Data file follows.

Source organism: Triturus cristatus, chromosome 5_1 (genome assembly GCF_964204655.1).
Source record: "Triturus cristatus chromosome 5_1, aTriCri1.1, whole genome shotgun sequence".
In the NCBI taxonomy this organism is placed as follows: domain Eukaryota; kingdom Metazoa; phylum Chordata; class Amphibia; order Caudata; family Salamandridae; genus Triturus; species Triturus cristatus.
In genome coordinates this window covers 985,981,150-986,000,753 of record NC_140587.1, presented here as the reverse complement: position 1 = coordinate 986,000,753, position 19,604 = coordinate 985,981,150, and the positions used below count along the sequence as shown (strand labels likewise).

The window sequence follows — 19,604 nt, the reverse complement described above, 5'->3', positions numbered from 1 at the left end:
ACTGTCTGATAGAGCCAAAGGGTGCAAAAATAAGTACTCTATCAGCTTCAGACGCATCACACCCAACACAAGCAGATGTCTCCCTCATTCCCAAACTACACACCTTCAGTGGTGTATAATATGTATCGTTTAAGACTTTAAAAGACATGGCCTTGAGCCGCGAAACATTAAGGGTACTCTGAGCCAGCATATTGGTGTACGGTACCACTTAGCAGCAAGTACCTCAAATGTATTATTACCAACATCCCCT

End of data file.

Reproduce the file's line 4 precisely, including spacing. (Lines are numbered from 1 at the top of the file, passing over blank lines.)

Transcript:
In genome coordinates this window covers 985,981,150-986,000,753 of record NC_140587.1, presented here as the reverse complement: position 1 = coordinate 986,000,753, position 19,604 = coordinate 985,981,150, and the positions used below count along the sequence as shown (strand labels likewise).